Lung-disease-afflicted miners file class action certification applications against gold producers

South African gold producers AngloGold Ashanti, Gold Fields and Harmony Gold could face a lawsuit from former mineworkers who suffer from occupational lung ailments.

Nongovernmental organisation Jubilee South Africa, with Cape Town-based law firm Abrahams Kiewitz Attorneys, filed 3 class action certification applications final week within the South Gauteng High Court, which, if granted, would permit a class action summons to become instituted against the three firms.

The case against AngloGold Ashanti involves the workers at its Vaal River and West Wits operations, whilst the situation against Harmony Gold pertains to its Cost-free State, Randfontein, Elandskraal, Evander, Totally free Gold, ARMGold, Avgold and Kalgold operations.

The case against Gold Fields requires its KDC, Beatrix and South Deep operations.

The class actions are available in the wake of last year’s Constitutional Court decision inside the situation of former mineworker Thembekile Mankayi against AngloGold Ashanti, in which it ruled that mineworkers with occupational lung ailments might claim for damages against their employers, Abrahams Kiewitz Attorneys senior partner Charles Abrahams said at a press conference in Johannesburg.

Abrahams says: “These applications assert that the mining organizations have breached their common, statutory and Constitutional duties towards these mineworkers. Inside the situation of common law, they have breached their duty of care to maintain a healthy and safe environment within their mines. Their statutory breach pertains to the Mines and Works Act and the regulations pursuant to this, as well as subsequent statutory enactments. The breach of constitutional duties is in respect of the court papers, which aver that Section 12 (1)(c) of the Constitution has been breached and it refers to the right to be free of charge from all forms of violence from either public or private sources.

“The three suits are fundamentally the same, as three mineworkers are, in each case, submitting the certification suit on behalf of all mineworkers who had worked for the specific firms on certain mines and who had contracted [some] form of occupational illness,” Abrahams added.

The certification application is a precursor to the actual class action that Jubilee South Africa and Abrahams Kiewitz Attorneys intend to pursue.

In the event of the class certification application being successful, the next step would be to issue class action summonses against the mining companies, seeking declaratory relief and damages.

With regard to the declaratory relief, there are common factual and legal issues we would want the court to rule on. The common factual issues are whether the mining firms, among others, maintained conditions within the gold mines to protect mineworkers from contracting occupational lung illnesses and whether they knew, or ought to have known, that exposure to silica dust causes occupational lung ailments such as silicosis and tuberculosis,” Abrahams explained.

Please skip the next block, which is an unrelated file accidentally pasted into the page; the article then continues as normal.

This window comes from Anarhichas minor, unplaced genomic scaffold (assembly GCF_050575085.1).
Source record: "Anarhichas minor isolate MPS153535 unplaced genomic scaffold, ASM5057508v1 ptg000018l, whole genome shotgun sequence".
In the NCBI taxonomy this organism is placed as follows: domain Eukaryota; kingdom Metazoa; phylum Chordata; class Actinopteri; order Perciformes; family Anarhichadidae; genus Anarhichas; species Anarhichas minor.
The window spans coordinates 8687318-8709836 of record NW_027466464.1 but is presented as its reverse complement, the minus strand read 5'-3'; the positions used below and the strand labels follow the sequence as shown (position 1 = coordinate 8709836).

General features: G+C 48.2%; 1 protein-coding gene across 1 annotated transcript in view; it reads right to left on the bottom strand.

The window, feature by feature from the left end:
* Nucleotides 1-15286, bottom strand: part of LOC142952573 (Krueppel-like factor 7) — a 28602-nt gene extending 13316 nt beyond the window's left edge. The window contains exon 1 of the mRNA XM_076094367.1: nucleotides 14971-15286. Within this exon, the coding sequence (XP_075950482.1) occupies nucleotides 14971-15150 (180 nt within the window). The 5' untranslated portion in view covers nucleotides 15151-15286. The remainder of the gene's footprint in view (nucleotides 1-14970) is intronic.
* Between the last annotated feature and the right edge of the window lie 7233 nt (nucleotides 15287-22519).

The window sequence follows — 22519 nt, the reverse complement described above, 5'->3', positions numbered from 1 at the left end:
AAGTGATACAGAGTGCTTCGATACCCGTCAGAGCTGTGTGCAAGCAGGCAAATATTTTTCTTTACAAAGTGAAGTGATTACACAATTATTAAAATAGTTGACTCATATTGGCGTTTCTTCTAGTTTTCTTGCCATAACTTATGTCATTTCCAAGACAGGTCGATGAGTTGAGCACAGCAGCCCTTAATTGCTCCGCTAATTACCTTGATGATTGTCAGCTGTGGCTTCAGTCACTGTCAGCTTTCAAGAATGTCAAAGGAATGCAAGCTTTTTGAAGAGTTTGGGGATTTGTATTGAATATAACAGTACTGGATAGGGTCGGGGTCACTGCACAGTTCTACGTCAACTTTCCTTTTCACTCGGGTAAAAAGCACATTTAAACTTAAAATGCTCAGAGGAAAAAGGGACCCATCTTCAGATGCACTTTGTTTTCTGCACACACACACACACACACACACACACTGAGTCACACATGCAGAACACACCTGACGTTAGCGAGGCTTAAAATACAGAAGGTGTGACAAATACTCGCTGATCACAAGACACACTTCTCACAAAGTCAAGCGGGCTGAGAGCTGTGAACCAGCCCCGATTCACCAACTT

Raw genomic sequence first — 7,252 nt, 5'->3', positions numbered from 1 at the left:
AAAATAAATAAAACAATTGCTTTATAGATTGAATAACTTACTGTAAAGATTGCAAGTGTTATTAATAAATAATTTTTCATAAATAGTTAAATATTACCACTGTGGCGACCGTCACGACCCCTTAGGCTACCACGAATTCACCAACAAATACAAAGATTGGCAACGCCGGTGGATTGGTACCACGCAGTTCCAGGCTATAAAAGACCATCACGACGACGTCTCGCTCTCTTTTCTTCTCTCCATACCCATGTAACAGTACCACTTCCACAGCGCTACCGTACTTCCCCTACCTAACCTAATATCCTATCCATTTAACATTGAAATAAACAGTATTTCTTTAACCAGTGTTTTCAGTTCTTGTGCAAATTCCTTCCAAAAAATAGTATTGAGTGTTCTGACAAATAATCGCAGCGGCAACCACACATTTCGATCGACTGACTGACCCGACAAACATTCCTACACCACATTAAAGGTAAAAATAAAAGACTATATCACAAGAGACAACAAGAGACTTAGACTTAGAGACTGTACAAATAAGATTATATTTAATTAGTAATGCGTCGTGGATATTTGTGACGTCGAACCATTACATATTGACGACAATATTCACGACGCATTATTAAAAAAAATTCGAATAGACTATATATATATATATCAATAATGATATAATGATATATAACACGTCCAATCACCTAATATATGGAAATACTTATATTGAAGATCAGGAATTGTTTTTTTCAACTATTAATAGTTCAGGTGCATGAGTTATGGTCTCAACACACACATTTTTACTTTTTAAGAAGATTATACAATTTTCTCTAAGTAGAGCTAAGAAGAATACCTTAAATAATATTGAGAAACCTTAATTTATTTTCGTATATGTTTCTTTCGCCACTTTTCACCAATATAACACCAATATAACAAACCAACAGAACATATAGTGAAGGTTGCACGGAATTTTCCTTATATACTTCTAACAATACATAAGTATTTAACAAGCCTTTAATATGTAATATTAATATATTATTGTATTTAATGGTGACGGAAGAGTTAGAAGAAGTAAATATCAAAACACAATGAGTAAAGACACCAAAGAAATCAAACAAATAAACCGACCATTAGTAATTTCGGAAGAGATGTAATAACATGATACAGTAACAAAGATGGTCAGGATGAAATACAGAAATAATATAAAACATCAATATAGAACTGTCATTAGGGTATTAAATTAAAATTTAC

The court will have to rule on common legal issues, which include whether the mining organizations had a legal duty under common law, statutory law and the Constitution to protect workers’ rights and whether such rights have been violated. Should the declaratory issues be decided in favour of the claimants, only then will the issue of damages be dealt with in court.

Abrahams declined to discuss an amount for the damages. “Only once certification has been granted and the declaratory stage of the summons has been successful will the damages amount be declared.”

However, if the high number of mineworkers involved was considered – research indicated that there were between 350 000 and 500 000 former mineworkers in Southern Africa who might suffer from occupational lung illness and who had not received compensation – the claim potential could amount to tens of billions of rands.

Jubilee South Africa chairperson Malletpumelele Giyose, who also spoke at the press conference, pointed out that the workers were the forgotten party in South Africa’s mining industry, as they had not made any fortune out of the operations and yet they had sacrificed their health because of the i pndustry.

“Today we have come to the hour of reckoning, where the gold mineworkers are standing up and campaigning to demand compensation for their health and all their losses as a result of working in the mining industry,” he said.

“Jubilee South Africa will stand at the head of this campaign and we will fight with the miners until no one can ignore the issue any longer,” Giyose concluded.

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